Neil Larsen, keyboards
Wayne Linsey, keyboards
Vince Wilburn Jr., drums
Steve Reid, percussion
Randy Hall, vocals ("I Love What We Make Together")
Lalah Hathaway, vocals ("So Emotional")
Ledisi, vocals ("Rubberband of Life")
Produced by Randy Hall and Zane Giles
Trumpeter Miles Davis grew up in East St. Louis, Illinois, just across the river from St. Louis, Missouri. His parents were affluent, and had the means to support his musical studies as a boy. He began playing the cornet at age nine, and received his first trumpet at around twelve or thirteen. He studied classical technique, and focused mainly on using a rich, clear tone, something that helped define his sound in later years.
As a teenager, he played in various bands in St. Louis, which was rich with jazz, as big bands often stopped there on tours throughout the Midwest and southern states. The most important experience he had was when he was asked to play in the Billy Eckstine band for a week as a substitute. The group included Charlie Parker, Dizzy Gillespie, and Sara Vaughan. After playing with these stars, Davis knew he had to move to New York to be at the heart of the jazz scene.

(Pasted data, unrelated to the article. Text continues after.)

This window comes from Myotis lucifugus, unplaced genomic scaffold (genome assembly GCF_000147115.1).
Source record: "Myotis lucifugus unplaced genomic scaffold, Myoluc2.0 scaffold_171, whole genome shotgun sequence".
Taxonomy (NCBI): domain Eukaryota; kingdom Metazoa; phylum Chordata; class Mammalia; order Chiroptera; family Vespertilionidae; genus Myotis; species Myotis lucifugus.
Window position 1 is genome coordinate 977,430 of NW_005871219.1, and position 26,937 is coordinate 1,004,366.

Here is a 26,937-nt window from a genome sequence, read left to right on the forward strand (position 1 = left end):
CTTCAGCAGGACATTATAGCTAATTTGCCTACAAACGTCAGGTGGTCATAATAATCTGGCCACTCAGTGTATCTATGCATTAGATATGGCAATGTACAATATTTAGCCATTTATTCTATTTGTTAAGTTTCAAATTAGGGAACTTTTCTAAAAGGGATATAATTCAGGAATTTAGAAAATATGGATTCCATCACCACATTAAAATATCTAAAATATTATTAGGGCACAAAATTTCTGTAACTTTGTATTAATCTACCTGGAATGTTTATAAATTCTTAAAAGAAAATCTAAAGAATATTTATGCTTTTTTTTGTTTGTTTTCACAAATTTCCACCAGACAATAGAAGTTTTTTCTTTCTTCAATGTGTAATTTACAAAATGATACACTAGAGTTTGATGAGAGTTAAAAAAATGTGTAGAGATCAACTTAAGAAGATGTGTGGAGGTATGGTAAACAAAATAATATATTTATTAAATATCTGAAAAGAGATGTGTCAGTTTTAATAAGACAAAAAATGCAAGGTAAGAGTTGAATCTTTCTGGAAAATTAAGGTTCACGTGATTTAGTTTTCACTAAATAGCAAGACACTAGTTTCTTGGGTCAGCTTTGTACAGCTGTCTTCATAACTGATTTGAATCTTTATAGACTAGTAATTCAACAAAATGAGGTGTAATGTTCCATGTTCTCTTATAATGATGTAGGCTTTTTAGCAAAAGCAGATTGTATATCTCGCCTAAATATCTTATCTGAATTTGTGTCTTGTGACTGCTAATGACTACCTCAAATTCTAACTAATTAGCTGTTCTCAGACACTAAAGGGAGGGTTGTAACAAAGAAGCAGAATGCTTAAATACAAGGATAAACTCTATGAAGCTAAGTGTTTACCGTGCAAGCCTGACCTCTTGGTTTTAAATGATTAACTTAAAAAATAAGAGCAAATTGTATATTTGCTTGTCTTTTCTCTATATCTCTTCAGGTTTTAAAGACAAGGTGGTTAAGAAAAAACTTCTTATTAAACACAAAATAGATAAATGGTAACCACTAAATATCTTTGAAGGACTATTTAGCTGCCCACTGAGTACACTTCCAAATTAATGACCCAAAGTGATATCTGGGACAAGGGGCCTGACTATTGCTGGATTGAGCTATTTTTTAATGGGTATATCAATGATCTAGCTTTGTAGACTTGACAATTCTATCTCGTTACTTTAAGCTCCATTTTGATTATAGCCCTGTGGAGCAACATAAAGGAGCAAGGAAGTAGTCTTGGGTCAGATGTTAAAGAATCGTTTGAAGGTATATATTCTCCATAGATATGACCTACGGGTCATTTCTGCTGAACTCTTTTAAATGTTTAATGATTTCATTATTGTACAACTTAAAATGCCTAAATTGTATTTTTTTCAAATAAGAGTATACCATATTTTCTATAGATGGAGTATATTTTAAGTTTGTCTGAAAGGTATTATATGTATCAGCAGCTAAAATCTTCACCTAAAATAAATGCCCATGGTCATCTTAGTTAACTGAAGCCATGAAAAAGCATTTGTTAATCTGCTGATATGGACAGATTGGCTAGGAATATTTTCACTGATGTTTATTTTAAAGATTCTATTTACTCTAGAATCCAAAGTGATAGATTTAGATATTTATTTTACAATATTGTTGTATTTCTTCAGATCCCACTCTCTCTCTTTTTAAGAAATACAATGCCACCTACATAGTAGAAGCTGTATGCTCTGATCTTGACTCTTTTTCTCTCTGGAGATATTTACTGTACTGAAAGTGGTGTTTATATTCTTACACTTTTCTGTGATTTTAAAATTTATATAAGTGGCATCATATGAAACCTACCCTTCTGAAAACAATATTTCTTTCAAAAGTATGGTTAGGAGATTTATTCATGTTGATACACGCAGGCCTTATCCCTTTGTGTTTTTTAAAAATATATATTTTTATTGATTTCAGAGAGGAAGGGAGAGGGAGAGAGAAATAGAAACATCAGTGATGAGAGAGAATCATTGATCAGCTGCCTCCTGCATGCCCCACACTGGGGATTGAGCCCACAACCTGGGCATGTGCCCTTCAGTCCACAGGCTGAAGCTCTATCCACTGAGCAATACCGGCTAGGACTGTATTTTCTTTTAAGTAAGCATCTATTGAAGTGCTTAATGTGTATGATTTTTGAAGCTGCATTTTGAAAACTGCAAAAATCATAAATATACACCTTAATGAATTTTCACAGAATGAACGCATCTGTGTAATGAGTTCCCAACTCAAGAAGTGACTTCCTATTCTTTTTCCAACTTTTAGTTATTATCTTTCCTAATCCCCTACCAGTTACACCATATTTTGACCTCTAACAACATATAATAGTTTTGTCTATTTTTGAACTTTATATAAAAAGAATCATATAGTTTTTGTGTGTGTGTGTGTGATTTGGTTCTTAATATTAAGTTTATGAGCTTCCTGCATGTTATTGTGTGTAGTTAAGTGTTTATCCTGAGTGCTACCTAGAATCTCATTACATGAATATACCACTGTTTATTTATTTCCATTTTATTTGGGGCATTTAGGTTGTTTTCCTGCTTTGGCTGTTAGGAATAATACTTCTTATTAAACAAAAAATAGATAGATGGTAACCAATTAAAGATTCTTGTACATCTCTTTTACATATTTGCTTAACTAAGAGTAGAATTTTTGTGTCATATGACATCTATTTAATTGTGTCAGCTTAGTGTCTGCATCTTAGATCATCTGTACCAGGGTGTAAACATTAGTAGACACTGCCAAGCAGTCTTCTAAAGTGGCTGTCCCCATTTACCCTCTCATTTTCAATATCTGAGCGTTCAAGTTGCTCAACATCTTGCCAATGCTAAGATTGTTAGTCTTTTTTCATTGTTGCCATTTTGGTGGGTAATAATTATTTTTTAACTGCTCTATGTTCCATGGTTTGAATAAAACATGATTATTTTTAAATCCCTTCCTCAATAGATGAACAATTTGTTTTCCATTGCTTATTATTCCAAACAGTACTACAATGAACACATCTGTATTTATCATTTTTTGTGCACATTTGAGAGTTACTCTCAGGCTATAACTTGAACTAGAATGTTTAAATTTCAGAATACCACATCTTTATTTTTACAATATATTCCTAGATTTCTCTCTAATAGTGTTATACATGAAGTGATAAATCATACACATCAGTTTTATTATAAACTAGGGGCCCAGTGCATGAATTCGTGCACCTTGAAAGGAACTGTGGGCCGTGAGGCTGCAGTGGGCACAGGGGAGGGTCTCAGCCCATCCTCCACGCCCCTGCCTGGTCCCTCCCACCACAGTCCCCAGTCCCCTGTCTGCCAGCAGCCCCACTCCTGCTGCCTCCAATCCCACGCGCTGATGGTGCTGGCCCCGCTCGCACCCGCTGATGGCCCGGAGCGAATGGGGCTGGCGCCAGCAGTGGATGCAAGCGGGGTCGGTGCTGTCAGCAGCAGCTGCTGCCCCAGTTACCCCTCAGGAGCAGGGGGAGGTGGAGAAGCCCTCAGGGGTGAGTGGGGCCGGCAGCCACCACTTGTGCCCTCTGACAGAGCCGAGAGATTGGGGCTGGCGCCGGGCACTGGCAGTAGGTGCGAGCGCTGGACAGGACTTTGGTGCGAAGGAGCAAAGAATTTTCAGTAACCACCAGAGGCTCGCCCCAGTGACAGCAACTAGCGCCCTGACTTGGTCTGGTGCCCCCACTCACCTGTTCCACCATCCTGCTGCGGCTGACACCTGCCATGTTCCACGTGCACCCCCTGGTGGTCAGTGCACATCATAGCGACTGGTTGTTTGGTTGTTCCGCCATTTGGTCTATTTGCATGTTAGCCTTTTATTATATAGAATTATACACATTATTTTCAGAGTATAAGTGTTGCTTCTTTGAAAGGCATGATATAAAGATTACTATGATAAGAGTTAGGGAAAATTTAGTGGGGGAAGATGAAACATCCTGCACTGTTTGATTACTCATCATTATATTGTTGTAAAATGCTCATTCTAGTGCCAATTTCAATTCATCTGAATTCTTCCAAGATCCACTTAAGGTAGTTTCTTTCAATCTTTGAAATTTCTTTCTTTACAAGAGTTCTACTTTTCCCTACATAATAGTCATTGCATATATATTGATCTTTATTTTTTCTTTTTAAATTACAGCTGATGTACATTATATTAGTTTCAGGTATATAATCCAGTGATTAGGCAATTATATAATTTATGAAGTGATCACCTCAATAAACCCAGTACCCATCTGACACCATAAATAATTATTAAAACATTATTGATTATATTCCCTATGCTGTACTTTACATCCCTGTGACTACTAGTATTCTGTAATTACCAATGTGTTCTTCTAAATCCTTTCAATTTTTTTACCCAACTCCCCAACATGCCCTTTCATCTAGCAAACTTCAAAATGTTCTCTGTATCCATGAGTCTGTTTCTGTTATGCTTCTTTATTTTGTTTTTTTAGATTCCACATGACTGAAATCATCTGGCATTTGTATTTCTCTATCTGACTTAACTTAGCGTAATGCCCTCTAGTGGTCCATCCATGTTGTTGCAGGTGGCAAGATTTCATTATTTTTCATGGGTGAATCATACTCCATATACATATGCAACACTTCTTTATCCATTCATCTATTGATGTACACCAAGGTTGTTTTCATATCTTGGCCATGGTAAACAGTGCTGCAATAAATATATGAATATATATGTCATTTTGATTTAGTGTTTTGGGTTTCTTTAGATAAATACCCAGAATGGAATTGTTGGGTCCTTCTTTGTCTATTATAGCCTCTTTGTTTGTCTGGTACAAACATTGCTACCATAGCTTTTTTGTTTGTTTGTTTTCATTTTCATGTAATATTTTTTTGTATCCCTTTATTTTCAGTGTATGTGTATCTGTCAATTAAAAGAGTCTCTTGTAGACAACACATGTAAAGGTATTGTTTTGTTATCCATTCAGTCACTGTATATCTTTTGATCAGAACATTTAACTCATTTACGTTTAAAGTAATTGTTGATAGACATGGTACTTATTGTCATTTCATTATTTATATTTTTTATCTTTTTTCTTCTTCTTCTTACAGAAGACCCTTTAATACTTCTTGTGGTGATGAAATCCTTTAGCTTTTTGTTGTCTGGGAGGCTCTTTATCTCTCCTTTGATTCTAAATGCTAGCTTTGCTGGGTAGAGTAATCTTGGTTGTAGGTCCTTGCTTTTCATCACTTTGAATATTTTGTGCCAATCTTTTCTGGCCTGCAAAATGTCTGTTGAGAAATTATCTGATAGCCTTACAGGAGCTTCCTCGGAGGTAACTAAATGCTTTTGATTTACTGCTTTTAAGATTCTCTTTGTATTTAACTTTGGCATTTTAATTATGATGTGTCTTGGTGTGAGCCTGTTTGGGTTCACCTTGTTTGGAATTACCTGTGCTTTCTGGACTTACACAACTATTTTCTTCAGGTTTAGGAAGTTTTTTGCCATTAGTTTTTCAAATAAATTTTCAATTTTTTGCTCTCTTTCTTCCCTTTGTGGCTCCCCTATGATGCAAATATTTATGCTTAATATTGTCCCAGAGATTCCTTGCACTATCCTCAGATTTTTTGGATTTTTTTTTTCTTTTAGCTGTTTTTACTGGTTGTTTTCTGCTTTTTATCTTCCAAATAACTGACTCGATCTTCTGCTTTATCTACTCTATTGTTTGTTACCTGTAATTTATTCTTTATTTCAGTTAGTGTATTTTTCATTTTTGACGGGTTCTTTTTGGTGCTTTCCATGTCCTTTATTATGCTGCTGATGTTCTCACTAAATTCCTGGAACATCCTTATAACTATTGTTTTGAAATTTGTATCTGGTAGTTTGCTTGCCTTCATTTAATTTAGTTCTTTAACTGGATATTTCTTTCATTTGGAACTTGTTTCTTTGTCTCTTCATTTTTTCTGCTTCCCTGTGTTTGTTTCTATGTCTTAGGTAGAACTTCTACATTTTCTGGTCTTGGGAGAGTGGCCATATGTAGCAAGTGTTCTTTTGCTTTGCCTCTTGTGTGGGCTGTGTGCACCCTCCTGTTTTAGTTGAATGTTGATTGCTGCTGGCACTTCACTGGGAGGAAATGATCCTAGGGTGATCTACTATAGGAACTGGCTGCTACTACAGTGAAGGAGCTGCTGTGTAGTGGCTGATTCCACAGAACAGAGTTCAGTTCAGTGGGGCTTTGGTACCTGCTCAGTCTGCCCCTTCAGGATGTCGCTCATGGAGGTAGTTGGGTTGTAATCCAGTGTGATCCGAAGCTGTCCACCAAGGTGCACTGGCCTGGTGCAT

In Pursuit of Parker:
In 1944 Davis moved to New York City where he had earned a scholarship to study trumpet at the Juilliard School of Music. Upon arriving however, he sought after Charlie Parker, and meanwhile spent all of his time in jazz clubs listening to bebop. He was transfixed on the music, and grew utterly bored with his classical studies. After less than a year at Juilliard, he dropped out and tried his hand at performing jazz. Although not particularly stunning, his playing was good enough to finally attract Charlie Parker, and Davis joined his quintet in 1945. He was often criticized for sounding inexperienced, and was compared unfavorably to Dizzy Gillespie and Fats Navarro, who were the leading trumpeters at the time. Both boasted stellar technique and range, neither of which Davis possessed. In spite of this, he made a lasting impression on those who heard him, and his career was soon set aloft.
Cool Jazz and a Rise to Fame: